"Just as Buddy lives on in his music and the lives he touched and continues to touch, that spirit fills Bruce Smith's song "'59 Stratocaster", a poignant tribute to Buddy's beautiful spirit and promise."
-Maria Elena Holly
“Powerful folk songs with a conscience.”
-The Washington Post
Austin-based alternative Americana-roots singer and songwriter, Bruce Smith is “rockin’ ‘til the wheels fall off, come hell or high water.” Bruce believes that “if you have someone or something you love, you do whatever it takes,” so he writes about life, love, redemption and salvation. “‘59 Stratocaster” is a song from his fifth studio album, ‘Til The Wheels Fall Off, on Blackwall Records that has taken on a life of its own. The song recalls a visit Smith took with his wife to the Buddy Holly Museum where he saw the last guitar the deceased rock & roll legend ever played. “It’s about the guitar being on the bus, and going to the next gig when her master won’t be there,” reflects Smith. The single is a loving tribute to Buddy Holly, penned in the same spirit and under the same Texas sunshine where Buddy wrote many of his hits. Within a few months of Bruce Smith playing it in some of Austin’s hippest venues, Hollywood took notice and chose it to be featured in two major productions, a documentary and a romantic comedy inspired by Buddy. The Bruce Smith Band performed at The Cactus Theatre in Buddy Holly’s hometown Lubbock, Texas on Buddy Holly’s birthday on Friday, September 7, 2018. ’Til The Wheels Fall Off, was released on Friday, November 9, 2018.
Bruce is on the verge to become the first Americana act signed to Hacienda International Records, home of the legends of Conjunto and Tejano. He has played at iconic venues around the U.S including, Bottom Line in New York City, the Bluebird Cafe in Nashville, the Birchmere in Alexandria, VA, festivals on the Boston Common, mainstays at Austin's Saxon Pub and Antone's. He has opened for Gary Clark, Jr., Nils Lofgren, Robert Earl Keen, Charlie Sexton among a host of others. Bruce Smith’s performances have been touted by The Washington Post as “powerful folk songs with a conscience,” and praised by Performing Songwriter Magazine, while Austin’s top talent booker calls him “the fastest rising star in Austin since Los Lonely Boys.” The band consists of the man behind it all, Bruce Smith (singer/songwriter), Spencer Jarmon (lead guitar), Zeke Jarmon (bass guitar), Conner Church (drummer), and Grammy Award winner Randy Caballero (keyboards). The group initially came together January 2004, when a few of the members met at J.T. Van Zandt’s Longbranch Inn open mic night.
‘Til The Wheels Fall Off was initially mastered and recorded at SG Studios in Ft.Worth. The studio was a recommendation of a person the band worked with in Nashville. SG studios “is a funky little award winning recording studio,” and has been since 1991. Greg White did all the initial recording, engineering, mixing and mastering and did a great job under difficult circumstances. Randy Caballero, keyboard player and a Grammy Award winning producer came back to Texas after living in Montana for a spell. He went back in and re-recorded some things on the album. He remixed and remastered with Omar Vallejo at 512 Studios here in Austin. The two worked well together and were able to tweak the sound exactly where The Bruce Smith Band wanted it.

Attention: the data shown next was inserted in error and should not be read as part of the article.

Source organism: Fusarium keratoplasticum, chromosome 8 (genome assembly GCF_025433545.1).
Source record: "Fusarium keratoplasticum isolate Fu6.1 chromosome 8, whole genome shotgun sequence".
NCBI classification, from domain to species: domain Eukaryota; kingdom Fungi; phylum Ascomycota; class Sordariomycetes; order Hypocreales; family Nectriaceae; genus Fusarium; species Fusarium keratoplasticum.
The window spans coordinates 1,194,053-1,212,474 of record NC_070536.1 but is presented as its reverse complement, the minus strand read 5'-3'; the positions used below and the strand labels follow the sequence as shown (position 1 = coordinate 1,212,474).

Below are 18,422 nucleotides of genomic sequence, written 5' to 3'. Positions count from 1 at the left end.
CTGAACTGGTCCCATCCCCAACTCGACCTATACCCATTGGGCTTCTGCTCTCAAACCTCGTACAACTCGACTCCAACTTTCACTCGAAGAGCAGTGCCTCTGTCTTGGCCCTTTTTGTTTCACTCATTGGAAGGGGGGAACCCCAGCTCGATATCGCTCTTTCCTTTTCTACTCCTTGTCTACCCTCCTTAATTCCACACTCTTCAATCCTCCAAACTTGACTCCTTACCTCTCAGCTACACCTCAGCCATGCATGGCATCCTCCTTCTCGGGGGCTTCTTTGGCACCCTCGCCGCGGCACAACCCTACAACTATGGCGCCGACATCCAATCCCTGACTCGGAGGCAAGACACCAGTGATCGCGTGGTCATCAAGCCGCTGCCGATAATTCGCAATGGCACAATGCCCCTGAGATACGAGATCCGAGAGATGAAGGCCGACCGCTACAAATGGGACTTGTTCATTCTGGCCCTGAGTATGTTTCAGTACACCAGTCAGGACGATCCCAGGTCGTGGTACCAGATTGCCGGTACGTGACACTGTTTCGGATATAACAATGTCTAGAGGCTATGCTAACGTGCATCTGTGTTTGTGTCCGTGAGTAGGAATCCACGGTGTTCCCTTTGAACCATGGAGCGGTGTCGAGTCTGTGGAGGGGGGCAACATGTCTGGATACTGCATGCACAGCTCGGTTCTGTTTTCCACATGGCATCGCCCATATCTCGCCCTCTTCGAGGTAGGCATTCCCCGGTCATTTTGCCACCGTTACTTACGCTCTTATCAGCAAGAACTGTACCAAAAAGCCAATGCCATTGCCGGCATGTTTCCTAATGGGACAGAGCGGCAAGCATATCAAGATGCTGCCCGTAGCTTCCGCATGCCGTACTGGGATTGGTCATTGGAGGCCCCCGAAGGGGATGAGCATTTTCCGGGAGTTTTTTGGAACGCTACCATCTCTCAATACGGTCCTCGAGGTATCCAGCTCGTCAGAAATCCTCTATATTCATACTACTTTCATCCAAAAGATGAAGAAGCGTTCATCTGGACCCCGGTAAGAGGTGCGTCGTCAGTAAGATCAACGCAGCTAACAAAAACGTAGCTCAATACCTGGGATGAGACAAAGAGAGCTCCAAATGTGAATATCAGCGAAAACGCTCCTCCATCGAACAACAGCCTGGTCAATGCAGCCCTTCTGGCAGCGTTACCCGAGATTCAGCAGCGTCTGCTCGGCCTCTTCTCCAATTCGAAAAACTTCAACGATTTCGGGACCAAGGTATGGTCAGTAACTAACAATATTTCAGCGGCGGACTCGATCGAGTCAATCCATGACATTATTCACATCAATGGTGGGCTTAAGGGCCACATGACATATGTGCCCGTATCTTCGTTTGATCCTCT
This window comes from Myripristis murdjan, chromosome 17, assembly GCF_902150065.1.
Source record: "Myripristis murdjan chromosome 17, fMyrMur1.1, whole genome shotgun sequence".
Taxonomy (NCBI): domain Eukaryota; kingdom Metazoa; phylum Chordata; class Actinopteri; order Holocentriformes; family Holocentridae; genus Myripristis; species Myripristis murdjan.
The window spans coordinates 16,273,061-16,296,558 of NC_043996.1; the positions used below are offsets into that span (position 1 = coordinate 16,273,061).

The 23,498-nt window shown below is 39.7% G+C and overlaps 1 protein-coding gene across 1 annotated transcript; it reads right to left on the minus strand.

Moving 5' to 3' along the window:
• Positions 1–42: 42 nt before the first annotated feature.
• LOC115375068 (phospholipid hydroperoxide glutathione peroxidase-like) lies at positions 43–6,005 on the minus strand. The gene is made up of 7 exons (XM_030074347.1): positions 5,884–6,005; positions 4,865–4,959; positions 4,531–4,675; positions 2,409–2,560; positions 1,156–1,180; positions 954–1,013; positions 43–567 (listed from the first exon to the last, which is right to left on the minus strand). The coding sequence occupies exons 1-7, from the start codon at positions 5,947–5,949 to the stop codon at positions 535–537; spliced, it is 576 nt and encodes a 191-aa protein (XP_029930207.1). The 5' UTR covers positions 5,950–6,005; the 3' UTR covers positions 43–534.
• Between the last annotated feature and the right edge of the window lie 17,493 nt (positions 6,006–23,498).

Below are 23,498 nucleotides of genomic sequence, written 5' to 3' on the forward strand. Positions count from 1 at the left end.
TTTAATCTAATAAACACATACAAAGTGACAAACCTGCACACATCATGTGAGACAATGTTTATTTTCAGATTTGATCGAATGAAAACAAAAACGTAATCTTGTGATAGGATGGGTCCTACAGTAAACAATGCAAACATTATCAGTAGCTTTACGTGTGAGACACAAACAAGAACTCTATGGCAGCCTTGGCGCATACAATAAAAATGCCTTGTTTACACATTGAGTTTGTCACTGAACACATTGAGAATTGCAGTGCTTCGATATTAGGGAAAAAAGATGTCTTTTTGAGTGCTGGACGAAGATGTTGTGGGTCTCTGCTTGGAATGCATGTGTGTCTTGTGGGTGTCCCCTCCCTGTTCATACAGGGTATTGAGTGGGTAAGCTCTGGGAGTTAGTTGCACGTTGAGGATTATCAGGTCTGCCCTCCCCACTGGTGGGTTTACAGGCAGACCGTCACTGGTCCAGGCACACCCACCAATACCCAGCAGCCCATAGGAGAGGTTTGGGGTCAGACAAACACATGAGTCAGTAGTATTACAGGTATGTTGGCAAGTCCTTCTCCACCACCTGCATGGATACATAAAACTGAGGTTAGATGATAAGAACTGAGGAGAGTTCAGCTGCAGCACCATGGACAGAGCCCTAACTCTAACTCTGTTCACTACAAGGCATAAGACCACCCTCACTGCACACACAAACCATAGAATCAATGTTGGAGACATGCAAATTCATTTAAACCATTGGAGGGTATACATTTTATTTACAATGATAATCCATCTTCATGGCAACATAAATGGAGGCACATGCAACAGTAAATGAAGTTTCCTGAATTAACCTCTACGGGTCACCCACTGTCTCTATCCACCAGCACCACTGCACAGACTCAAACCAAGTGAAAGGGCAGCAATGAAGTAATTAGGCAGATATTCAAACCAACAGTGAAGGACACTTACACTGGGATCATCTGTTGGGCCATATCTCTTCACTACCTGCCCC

Bruce grew up near Detroit, Michigan, downriver, where the local music scene was thriving with legendary locals such as, Aretha Franklin, Motown, Mitch Ryder, Bob Seger and more. His family moved to Atlanta before his junior year of high school, where he lived until graduating college, working all types of jobs; paperboy, dishwasher, to landscaper. He then moved to Washington D.C. and worked in the House and Senate mailrooms, was a Congressional intern and staffer, and a Gubernatorial campaign volunteer organizer. Bruce’s father is one of the biggest music fans he has ever known and had all of Elvis’ 45’s. Bruce knew all the lyrics to all the Beatles, Mary Poppins and Frank Sinatra songs by the time he was about 5 or 6 years old. His dad took Bruce and his siblings to see their first concert; The Who and Toots and The Maytals in 1975. The whole Smith clan are huge and knowledgeable music fans, music was very important in their lives from the start.
Bruce is inspired by musical legends such as, Chuck Berry, Bob Dylan, Bruce Springsteen, Elvis, The Beatles, Buddy Holly, Motown, Elvis Costello, Aretha Franklin, John Hiatt, Los Lobos, Van Morrison, Al Green, John Fogerty, to name just a few. Non-musical influences include his parents, Rev. Martin Luther King Jr., and author, Tom Robbins. Bruce hopes that his music will have a wide ranging empathy to listeners. “I hope to touch hearts and minds with shared experiences and/or feelings...mostly I aspire to inspire and hopefully uplift people.” To Bruce, “music and art can speak truth to power and express dreams and aspirations maybe more effectively than anything else. The freedom of speech and expression is our hope for constantly improving.” Many of the bands songs are inspired by a personal experience, with each band member leaving their own unique imprint on a song’s ultimate flow and structure.